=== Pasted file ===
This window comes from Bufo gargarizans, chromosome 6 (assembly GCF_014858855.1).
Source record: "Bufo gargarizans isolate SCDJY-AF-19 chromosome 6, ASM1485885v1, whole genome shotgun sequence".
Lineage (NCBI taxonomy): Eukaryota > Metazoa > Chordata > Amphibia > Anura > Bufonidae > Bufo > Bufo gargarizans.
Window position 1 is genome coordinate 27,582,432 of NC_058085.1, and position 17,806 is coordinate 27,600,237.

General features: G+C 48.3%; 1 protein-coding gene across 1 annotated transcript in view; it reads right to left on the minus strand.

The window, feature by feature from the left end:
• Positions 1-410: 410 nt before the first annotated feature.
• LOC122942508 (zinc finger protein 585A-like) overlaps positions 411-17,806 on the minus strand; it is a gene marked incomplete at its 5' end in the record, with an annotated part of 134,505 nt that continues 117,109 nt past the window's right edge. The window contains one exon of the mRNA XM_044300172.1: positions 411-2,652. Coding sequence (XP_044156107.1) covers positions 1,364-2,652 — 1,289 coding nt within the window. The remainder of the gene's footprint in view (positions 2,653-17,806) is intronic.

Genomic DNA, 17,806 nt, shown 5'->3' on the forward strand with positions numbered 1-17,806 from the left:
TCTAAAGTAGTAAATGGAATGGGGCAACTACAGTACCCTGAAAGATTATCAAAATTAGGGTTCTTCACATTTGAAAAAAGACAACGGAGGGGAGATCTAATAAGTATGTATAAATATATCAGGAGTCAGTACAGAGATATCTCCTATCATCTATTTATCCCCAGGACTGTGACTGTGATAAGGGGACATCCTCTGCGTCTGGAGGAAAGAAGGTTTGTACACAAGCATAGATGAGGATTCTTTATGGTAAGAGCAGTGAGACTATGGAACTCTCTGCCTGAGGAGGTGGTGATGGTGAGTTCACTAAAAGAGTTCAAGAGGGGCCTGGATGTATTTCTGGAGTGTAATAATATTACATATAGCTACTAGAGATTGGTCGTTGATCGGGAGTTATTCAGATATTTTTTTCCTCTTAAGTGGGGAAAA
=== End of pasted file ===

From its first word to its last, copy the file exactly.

This window comes from Bufo gargarizans, chromosome 6 (assembly GCF_014858855.1).
Source record: "Bufo gargarizans isolate SCDJY-AF-19 chromosome 6, ASM1485885v1, whole genome shotgun sequence".
Lineage (NCBI taxonomy): Eukaryota > Metazoa > Chordata > Amphibia > Anura > Bufonidae > Bufo > Bufo gargarizans.
Window position 1 is genome coordinate 27,582,432 of NC_058085.1, and position 17,806 is coordinate 27,600,237.

General features: G+C 48.3%; 1 protein-coding gene across 1 annotated transcript in view; it reads right to left on the minus strand.

The window, feature by feature from the left end:
• Positions 1-410: 410 nt before the first annotated feature.
• LOC122942508 (zinc finger protein 585A-like) overlaps positions 411-17,806 on the minus strand; it is a gene marked incomplete at its 5' end in the record, with an annotated part of 134,505 nt that continues 117,109 nt past the window's right edge. The window contains one exon of the mRNA XM_044300172.1: positions 411-2,652. Coding sequence (XP_044156107.1) covers positions 1,364-2,652 — 1,289 coding nt within the window. The remainder of the gene's footprint in view (positions 2,653-17,806) is intronic.

Genomic DNA, 17,806 nt, shown 5'->3' on the forward strand with positions numbered 1-17,806 from the left:
TCTAAAGTAGTAAATGGAATGGGGCAACTACAGTACCCTGAAAGATTATCAAAATTAGGGTTCTTCACATTTGAAAAAAGACAACGGAGGGGAGATCTAATAAGTATGTATAAATATATCAGGAGTCAGTACAGAGATATCTCCTATCATCTATTTATCCCCAGGACTGTGACTGTGATAAGGGGACATCCTCTGCGTCTGGAGGAAAGAAGGTTTGTACACAAGCATAGATGAGGATTCTTTATGGTAAGAGCAGTGAGACTATGGAACTCTCTGCCTGAGGAGGTGGTGATGGTGAGTTCACTAAAAGAGTTCAAGAGGGGCCTGGATGTATTTCTGGAGTGTAATAATATTACATATAGCTACTAGAGATTGGTCGTTGATCGGGAGTTATTCAGATATTTTTTTCCTCTTAAGTGGGGAAAA